FINANCIAL DISTRICT — Mayor Bill de Blasio has positioned himself as one of New York's leading progressive politicians, even wagering, and losing, political capital in a national effort to push Democratic presidential nominee Hillary Clinton further to the left.
But now de Blasio has competition for the progressive mantle in New York State — his rival and fellow Democrat Gov. Andrew Cuomo.
In his State of the State address Monday, Cuomo laid out a series of proposals, from free college tuition to a childcare tax credit increase, that he says will help the state's middle class and poor residents while maintaining its historically progressive values.
"New York knows that our progressive principles of acceptance and diversity are not the enemy of our middle class and we know that the middle class success is not the enemy of our progressive beliefs," Cuomo said during his speech at One World Trade Center.
But De Blasio said he doesn't feel challenged.
“What do they say, ‘imitation is the sincerest form of flattery,’" de Blasio said during an unrelated press conference in Chinatown.
"I’m happy when anyone sees the light, so these ideas I started talking about in 2012, 2011, the fact that we weren’t addressing income inequality, that people were hurting, that they felt that the economy had been unfair," the mayor added.
Cuomo was supposed to be the budget-minded centrist Democrat while de Blasio came into office talking about the 'Tale of Two Cities' and calling for a tax on the wealthy to fund universal pre-K.
Now, after the election of Donald Trump, who has proposed deporting undocumented immigrants and dismantling Obamacare, Cuomo and de Blasio find themselves more and more politically aligned.
"This is an agenda that is decidedly liberal in a year when Democrats are going to be paying close attention to how their Democratic representatives are behaving," said Evan Thies, co-founder of political consulting firm Pythia Public Affairs.
"After the failure in November the consensus is that the message as a party needs to be closer to the Bernie Sanders progressive economic vision than the Hillary Clinton more centrist agenda," Thies added.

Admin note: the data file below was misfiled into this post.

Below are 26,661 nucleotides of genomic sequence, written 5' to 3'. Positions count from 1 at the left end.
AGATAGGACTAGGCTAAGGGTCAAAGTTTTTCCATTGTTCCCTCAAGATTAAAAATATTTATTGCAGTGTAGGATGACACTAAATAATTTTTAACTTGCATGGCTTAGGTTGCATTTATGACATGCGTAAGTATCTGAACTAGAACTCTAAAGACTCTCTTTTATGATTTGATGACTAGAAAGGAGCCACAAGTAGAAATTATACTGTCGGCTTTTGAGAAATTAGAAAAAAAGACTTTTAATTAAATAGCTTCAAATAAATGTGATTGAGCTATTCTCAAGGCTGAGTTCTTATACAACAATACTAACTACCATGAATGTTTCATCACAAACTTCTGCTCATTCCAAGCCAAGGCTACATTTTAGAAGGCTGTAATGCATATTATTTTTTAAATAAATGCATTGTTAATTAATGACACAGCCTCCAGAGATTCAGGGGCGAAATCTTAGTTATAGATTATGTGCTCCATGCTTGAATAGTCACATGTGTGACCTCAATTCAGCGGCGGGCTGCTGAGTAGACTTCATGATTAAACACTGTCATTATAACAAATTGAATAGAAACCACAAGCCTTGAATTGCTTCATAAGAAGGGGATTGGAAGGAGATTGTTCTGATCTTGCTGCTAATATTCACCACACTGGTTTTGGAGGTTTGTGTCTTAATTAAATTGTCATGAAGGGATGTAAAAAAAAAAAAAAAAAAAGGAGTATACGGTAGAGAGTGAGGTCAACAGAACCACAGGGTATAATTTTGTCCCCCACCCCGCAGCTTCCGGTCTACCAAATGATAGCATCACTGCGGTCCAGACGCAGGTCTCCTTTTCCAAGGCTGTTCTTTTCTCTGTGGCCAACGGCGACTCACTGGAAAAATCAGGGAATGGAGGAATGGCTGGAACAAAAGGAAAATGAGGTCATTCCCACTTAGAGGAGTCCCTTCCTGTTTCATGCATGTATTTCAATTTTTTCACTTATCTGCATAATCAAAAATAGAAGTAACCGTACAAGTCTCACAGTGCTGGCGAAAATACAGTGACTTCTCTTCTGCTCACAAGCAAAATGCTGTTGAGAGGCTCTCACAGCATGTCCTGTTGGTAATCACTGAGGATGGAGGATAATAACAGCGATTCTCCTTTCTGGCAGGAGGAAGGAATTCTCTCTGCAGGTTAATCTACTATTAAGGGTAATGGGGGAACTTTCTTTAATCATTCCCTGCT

Cuomo's a year away from a potential bid for a third term as governor where he will have to gain the support of more liberal downstate voters. His name has also been mentioned as a possible presidential candidate in 2020.
"Cuomo would like nothing better than to both appeal to the Democratic Party and at the same time steal some thunder from Bill de Blasio. It's a win-win," said Jeanne Zaino, a political science professor at Iona College.
But the two men have decided to tackle things differently. De Blasio has been vocal about criticizing Trump by name, telling the President-elect that New Yorkers were afraid of his policies and saying one of his cabinet picks had links to white supremacists. Many believe the mayor is setting up his re-election campaign with Trump as his foil.
Cuomo, though addressing potential Trump policies, never mentioned the President-elect by name during his address.
The governor's strategy allows him to refute charges that national aspirations are blurring his vision and ability to govern here in New York, said Zaino.
"When Meryl Streep took on Trump at the Golden Globes she never mentioned him by name. Anyone who watched Cuomo knew exactly who he was talking about. Why set yourself up in a way that is unnecessary in politics?" added Zaino.
Not all of Cuomo's proposal can be considered progressive.
There are big spending projects such as the $650 Million Life Science plan that will provide $200 million in tax breaks for new and existing companies and $300 million for capital development for new life sciences companies and lab space.
"We are talking about a lot of money and we have zero idea of where that money is going to come from," said Zaino. "The devil is in the details and we haven't gotten clarity from the governor on this."
Thies said the question comes down to if Cuomo is "proposing these things with a real plan to get them done or is it a situation where even if the legislature doesn't pass them he can blame them."
But de Blasio said there's no question that the Democratic Party needs to pull left and focus on "a strong populist, economic agenda" to reinvigorate the party.
“The more the merrier, from my point of view," he said.